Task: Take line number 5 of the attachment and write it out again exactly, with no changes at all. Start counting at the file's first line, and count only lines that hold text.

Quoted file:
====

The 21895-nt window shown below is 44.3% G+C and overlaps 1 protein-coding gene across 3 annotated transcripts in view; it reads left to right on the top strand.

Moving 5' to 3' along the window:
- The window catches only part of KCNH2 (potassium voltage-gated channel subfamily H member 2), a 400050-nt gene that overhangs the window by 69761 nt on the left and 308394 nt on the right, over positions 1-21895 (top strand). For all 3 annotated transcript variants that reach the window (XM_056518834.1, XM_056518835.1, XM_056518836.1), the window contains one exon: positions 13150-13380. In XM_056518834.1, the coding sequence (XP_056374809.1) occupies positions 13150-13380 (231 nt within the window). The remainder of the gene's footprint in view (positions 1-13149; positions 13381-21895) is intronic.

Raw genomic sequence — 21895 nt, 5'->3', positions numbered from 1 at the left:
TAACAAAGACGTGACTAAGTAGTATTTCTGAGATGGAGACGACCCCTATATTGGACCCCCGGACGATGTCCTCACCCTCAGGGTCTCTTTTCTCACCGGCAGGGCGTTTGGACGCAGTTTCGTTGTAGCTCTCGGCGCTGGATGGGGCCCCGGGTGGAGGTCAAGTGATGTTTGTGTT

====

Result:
TAACAAAGACGTGACTAAGTAGTATTTCTGAGATGGAGACGACCCCTATATTGGACCCCCGGACGATGTCCTCACCCTCAGGGTCTCTTTTCTCACCGGCAGGGCGTTTGGACGCAGTTTCGTTGTAGCTCTCGGCGCTGGATGGGGCCCCGGGTGGAGGTCAAGTGATGTTTGTGTT